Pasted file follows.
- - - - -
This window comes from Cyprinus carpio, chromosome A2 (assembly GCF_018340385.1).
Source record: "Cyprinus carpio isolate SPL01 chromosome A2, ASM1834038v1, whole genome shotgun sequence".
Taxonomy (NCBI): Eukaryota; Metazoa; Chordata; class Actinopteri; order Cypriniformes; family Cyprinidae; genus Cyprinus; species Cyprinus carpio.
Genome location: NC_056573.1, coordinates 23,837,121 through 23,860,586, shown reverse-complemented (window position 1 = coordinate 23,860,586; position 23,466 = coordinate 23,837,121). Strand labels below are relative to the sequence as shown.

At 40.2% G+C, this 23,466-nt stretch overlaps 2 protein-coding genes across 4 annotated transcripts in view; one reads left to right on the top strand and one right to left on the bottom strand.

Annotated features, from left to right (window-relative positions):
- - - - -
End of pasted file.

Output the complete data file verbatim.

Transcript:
This window comes from Cyprinus carpio, chromosome A2 (assembly GCF_018340385.1).
Source record: "Cyprinus carpio isolate SPL01 chromosome A2, ASM1834038v1, whole genome shotgun sequence".
Taxonomy (NCBI): Eukaryota; Metazoa; Chordata; class Actinopteri; order Cypriniformes; family Cyprinidae; genus Cyprinus; species Cyprinus carpio.
Genome location: NC_056573.1, coordinates 23,837,121 through 23,860,586, shown reverse-complemented (window position 1 = coordinate 23,860,586; position 23,466 = coordinate 23,837,121). Strand labels below are relative to the sequence as shown.

At 40.2% G+C, this 23,466-nt stretch overlaps 2 protein-coding genes across 4 annotated transcripts in view; one reads left to right on the top strand and one right to left on the bottom strand.

Annotated features, from left to right (window-relative positions):